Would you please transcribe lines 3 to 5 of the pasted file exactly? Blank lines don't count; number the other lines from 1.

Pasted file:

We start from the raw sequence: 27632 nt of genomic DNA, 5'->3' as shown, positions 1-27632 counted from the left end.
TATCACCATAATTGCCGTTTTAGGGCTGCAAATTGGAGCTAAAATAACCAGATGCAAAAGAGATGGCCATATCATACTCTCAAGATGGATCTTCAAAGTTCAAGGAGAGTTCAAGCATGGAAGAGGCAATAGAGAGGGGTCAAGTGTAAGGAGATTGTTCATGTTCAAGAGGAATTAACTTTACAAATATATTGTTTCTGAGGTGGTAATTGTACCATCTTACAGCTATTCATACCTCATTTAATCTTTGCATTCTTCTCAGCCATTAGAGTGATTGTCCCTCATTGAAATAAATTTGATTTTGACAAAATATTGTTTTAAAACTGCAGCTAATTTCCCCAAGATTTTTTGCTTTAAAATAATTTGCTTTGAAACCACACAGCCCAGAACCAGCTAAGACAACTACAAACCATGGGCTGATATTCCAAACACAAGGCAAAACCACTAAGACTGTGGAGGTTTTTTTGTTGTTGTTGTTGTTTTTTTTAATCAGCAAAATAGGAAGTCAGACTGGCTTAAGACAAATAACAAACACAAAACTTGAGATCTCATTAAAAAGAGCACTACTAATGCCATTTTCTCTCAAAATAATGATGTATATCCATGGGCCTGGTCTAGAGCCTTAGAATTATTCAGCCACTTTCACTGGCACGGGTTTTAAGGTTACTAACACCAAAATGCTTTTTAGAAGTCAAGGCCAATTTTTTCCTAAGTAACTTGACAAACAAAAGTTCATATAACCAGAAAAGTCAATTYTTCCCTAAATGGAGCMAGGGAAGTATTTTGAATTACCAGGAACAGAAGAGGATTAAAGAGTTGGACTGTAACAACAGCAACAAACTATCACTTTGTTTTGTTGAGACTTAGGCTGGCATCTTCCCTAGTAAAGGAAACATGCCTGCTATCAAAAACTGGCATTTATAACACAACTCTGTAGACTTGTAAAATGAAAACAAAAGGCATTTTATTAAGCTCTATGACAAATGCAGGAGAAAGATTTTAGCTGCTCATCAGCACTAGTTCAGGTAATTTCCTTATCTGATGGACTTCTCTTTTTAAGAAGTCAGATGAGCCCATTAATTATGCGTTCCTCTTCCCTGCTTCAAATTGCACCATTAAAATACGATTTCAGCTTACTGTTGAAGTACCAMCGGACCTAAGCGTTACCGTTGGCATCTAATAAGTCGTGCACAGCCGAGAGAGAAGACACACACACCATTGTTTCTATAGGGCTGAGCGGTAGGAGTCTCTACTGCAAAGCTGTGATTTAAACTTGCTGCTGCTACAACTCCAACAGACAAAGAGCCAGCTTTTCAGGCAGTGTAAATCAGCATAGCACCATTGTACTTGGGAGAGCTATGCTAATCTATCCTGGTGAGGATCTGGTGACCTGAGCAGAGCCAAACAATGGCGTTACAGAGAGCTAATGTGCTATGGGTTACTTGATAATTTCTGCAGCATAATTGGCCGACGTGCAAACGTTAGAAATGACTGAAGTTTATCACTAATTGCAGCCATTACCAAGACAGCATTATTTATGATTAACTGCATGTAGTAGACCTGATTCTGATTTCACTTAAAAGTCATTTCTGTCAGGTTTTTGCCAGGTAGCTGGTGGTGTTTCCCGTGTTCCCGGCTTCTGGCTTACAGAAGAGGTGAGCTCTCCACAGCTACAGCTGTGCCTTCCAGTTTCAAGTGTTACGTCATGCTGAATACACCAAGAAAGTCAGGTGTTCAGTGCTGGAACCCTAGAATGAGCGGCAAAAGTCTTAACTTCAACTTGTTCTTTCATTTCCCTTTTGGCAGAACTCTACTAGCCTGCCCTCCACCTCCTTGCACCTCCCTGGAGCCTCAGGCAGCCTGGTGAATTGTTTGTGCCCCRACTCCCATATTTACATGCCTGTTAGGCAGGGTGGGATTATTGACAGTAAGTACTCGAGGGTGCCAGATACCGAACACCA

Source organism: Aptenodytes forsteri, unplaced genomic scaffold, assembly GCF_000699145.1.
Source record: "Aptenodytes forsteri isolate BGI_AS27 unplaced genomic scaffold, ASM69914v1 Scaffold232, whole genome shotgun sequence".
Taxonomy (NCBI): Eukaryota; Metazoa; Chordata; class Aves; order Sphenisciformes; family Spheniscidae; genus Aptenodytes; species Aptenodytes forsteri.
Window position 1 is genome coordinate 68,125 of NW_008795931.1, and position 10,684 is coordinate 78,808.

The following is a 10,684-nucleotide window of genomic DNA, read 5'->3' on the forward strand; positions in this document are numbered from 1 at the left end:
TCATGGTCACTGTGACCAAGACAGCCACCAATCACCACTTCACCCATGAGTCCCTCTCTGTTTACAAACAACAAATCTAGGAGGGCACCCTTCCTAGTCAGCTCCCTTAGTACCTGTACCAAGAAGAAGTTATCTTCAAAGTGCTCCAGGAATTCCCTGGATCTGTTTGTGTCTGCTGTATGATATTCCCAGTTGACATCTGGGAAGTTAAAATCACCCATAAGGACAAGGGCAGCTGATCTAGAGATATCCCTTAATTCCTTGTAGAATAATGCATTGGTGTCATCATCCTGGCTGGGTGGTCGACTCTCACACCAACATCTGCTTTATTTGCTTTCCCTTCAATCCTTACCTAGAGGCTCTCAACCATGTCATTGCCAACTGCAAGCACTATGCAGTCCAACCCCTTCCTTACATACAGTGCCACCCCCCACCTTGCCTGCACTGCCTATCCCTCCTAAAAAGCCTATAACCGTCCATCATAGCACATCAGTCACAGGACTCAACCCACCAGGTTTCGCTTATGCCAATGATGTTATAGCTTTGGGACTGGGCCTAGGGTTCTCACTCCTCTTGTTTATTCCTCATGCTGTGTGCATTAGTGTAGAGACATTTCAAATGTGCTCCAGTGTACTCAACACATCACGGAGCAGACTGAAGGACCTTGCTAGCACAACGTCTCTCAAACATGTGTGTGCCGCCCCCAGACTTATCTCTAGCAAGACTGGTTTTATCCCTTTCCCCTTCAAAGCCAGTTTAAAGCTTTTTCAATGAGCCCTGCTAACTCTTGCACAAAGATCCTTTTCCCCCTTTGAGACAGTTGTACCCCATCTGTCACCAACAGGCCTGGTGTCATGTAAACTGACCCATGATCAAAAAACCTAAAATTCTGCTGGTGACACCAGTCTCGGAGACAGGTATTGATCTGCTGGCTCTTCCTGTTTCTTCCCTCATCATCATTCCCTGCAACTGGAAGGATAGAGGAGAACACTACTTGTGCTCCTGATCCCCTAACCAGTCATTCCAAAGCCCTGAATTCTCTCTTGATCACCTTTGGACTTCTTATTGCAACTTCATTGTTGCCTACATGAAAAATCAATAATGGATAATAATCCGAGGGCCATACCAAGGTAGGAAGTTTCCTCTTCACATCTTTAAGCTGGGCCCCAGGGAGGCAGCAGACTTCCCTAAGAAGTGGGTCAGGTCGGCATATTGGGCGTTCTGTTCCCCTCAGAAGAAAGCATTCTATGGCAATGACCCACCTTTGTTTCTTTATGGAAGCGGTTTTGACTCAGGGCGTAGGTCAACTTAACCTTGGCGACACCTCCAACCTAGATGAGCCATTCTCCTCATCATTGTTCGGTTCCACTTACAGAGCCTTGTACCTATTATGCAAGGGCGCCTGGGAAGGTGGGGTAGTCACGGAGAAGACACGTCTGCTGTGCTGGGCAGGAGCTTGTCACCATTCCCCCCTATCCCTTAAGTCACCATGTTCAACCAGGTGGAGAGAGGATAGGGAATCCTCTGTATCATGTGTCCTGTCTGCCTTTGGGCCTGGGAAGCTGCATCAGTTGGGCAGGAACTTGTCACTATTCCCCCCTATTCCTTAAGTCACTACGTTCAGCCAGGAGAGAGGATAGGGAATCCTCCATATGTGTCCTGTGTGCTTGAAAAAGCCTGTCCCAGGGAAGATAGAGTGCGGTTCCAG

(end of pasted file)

Source organism: Aptenodytes forsteri, unplaced genomic scaffold, assembly GCF_000699145.1.
Source record: "Aptenodytes forsteri isolate BGI_AS27 unplaced genomic scaffold, ASM69914v1 Scaffold232, whole genome shotgun sequence".
Taxonomy (NCBI): Eukaryota; Metazoa; Chordata; class Aves; order Sphenisciformes; family Spheniscidae; genus Aptenodytes; species Aptenodytes forsteri.